Eight days are left for lawmakers to decide whether to ask New Mexicans to vote on what the rest of the country already does: Pay its state legislators.
If voters approve, House Joint Resolution 8 would amend the state constitution to establish an independent commission that would set salaries for New Mexico’s 112 state lawmakers. But, first, the joint resolution, which already has passed the House of Representatives and a Senate committee, must jump through more hoops: one more Senate committee and a vote by the entire Senate after which it would go to the House where lawmakers would decide whether or not to accept changes made in the Senate.
It’s a lot as the 60-day session enters its final week, when lawmakers will parse an avalanche of competing measures. But the New Mexico Legislature has shown how quickly it can move when it wants.
New Mexico is the only state without a daily or annual salary for lawmakers, although it provides each a daily payment when they’re in a committee meeting or in session, and reimburses lawmakers for mileage. Some states pay nominal salaries, like New Hampshire, at $100. But most pay much more, including New Mexico’s neighbors: Arizona, ($24,000), Colorado ($40,242), Oklahoma ($47,500) and Texas ($7,200).
Nearly two-thirds of likely New Mexico voters say it’s time, according to a poll conducted in 2022.
While in previous years the idea has languished, this year it has momentum. A week ago the House of Representatives passed the measure and on Friday it cleared the Senate Rules Committee on a five-to-four vote. But the House’s three-hour floor debate last Saturday and the hour-long discussion during Friday’s committee hearing suggest a robust debate awaits the measure in the final stretch of the session, a period when lack of time hinders legislation even if it has significant support.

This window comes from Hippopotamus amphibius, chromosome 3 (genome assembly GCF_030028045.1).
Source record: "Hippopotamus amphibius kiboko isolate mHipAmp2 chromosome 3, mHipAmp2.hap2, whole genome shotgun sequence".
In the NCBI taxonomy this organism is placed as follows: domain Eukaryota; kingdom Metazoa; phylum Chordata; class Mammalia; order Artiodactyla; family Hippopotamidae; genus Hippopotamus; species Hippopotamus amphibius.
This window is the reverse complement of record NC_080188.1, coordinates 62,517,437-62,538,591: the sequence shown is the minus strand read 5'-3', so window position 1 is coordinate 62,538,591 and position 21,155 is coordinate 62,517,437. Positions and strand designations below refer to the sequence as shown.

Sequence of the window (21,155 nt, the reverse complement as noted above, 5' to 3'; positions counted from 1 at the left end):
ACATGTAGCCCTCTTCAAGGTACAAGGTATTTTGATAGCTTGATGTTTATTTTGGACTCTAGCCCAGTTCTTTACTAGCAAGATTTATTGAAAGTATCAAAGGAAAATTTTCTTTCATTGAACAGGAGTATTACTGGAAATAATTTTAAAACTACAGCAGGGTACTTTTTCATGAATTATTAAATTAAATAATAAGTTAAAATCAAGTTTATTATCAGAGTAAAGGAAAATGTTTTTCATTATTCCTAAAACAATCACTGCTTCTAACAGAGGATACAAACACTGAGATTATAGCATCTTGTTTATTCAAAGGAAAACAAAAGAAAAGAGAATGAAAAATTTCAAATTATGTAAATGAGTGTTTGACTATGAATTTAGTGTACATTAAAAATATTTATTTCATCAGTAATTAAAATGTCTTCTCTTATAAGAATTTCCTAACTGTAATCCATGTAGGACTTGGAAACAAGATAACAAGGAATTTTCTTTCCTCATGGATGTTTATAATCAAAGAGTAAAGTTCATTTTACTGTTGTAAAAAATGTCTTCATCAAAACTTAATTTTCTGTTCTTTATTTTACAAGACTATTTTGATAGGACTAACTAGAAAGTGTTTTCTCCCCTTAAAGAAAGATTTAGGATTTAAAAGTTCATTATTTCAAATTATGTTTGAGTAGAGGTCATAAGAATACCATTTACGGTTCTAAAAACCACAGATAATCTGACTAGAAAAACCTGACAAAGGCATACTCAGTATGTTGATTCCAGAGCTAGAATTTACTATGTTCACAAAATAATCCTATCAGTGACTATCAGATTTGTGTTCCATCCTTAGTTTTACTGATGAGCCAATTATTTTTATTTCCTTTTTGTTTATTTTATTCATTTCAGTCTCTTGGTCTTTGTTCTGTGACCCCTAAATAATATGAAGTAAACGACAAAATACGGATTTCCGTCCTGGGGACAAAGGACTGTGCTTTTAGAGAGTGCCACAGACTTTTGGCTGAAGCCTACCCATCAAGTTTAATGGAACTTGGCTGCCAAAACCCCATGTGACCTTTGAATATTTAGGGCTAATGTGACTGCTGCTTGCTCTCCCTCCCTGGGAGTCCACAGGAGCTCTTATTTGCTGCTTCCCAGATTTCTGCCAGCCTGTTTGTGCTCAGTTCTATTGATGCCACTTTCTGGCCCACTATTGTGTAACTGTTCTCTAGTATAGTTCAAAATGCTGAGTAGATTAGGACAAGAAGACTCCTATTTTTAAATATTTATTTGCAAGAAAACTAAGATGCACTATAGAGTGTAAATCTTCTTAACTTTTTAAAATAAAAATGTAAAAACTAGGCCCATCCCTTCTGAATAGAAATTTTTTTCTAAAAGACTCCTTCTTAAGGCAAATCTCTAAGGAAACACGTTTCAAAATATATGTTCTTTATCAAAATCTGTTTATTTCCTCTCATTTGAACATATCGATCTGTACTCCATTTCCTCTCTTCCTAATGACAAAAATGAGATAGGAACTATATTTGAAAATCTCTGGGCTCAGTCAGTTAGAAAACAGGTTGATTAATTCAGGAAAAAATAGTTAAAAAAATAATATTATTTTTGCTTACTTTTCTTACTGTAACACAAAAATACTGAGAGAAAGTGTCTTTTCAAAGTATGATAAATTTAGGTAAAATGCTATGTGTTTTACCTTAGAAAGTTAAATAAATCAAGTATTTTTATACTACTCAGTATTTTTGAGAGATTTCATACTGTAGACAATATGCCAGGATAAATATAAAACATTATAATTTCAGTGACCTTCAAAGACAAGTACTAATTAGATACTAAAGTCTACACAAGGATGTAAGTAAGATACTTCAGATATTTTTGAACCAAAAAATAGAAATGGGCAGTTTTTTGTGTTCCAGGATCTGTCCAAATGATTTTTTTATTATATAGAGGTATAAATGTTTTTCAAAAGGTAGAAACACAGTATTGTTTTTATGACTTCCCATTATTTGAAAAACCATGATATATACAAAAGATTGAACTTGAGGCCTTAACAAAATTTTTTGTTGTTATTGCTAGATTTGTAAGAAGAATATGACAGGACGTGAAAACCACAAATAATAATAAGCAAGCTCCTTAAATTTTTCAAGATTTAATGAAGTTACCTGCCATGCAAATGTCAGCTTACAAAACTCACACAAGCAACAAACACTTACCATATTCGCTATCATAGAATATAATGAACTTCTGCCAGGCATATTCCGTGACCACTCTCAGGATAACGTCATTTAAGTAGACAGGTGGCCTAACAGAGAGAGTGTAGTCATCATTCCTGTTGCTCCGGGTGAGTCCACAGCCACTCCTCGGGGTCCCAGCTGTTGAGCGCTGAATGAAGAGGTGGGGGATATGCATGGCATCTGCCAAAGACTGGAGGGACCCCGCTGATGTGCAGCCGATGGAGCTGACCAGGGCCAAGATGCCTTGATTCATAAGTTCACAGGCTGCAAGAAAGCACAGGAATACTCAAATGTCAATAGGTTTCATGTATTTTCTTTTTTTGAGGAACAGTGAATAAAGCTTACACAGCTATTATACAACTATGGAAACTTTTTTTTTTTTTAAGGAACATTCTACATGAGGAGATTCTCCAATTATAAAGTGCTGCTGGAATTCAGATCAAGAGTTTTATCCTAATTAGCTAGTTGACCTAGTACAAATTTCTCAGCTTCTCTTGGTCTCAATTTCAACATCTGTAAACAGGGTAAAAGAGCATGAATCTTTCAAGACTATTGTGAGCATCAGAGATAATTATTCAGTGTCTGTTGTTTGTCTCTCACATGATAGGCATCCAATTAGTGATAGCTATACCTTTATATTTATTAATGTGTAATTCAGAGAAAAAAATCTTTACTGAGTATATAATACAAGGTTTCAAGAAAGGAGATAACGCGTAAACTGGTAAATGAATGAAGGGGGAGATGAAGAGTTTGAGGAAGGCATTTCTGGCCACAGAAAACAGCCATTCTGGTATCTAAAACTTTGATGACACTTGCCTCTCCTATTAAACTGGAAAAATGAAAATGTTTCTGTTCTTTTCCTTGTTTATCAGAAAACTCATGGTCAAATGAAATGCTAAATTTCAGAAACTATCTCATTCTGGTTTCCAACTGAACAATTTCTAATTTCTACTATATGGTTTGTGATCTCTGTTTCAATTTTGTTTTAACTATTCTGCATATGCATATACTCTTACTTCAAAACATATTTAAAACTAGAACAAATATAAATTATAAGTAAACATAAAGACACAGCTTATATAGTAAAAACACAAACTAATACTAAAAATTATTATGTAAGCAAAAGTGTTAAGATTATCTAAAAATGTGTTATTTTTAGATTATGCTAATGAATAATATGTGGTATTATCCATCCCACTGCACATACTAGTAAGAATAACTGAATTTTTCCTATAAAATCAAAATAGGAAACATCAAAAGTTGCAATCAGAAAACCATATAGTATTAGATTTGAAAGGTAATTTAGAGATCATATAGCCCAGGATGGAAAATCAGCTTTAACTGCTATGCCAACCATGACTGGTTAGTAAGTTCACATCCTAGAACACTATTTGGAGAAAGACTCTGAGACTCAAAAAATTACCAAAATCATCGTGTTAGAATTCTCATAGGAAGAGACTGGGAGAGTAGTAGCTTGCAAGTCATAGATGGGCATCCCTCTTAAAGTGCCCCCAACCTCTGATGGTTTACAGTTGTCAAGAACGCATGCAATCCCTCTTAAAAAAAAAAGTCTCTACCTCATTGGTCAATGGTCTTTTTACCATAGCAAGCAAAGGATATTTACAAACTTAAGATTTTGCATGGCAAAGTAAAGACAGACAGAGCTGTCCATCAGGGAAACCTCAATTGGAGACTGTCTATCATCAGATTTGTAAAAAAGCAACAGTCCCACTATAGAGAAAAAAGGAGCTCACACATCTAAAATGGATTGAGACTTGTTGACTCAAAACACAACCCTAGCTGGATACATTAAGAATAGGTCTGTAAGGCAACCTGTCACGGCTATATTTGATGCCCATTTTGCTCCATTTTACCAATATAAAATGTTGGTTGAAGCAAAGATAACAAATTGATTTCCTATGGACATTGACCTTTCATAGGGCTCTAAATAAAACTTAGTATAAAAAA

An argument made by supporters at every step has been that paying state lawmakers a salary would diversify the legislative ranks — enabling more New Mexicans to serve. Many state lawmakers are retired or wealthy, or work at jobs with flexible schedules.
“The joke is, and it’s not very funny, we’re either retired, rich or resourceful,” Rep. Susan Herrera, a Democrat whose district in northern New Mexico, said of herself and her legislative colleagues during last Saturday’s House floor debate. “That’s what people call this Legislature.”
In submitted testimony Friday to the Senate Rules committee, former Democratic House Rep. Kay Bounkeua, who served one year after an appointment to the state House of Representatives in 2021 but chose not to seek election last year, said juggling motherhood, a full-time job and her legislative duties became too much and a salary would have helped.
“I was sacrificing my mental and physical health, feeling inadequate in both the job I was being paid to do and my role as a representative,” Bounkeua wrote. “If you believe that mothers and young families deserve the opportunity to be here, if you believe that people of all backgrounds, including race, gender, class, age and ability, deserve the opportunity to be here, please help modernize an antiquated system.”